Neutrino oscillation seems to have as one of its prerequisites the fact that the flavour eigenstates differ from the mass eigenstates, so the time-dependent Schrödinger equation applies. Can a neutrino "drop" into the lowest mass eigenstate (which is also the lowest eigenstate of the Hamiltonian?) and stop oscillating?(adsbygoogle = window.adsbygoogle || []).push({});

I'm aware that this is a very unlikely process. The simplest Feynman diagram for the neutrino to get rid of the energy seems to involve three vertices, a W propagator and emission of a photon. Plus, there's a huge time dilation. But will it eventually happen? And could this be detected, in principle, by measuring flavour ratios from a faraway neutrino source?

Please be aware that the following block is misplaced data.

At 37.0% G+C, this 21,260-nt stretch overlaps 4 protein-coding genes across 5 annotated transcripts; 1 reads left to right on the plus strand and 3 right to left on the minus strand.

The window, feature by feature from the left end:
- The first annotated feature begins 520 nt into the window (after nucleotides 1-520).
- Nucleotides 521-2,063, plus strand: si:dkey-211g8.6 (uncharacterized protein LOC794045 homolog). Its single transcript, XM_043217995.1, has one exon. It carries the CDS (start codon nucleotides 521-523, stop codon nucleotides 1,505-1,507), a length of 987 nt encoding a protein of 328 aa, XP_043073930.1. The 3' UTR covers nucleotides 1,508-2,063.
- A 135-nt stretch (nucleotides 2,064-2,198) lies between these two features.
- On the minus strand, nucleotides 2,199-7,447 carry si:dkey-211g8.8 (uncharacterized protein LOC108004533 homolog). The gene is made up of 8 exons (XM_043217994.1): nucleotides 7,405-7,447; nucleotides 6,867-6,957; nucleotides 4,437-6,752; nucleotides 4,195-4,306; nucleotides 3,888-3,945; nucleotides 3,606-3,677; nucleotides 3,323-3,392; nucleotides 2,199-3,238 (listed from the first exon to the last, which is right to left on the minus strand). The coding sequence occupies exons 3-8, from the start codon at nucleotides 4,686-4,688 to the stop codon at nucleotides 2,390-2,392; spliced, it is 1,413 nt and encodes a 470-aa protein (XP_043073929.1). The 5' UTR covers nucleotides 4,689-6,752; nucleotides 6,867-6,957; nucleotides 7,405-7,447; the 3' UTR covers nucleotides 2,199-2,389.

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# I Do neutrinos ever stop oscillating?

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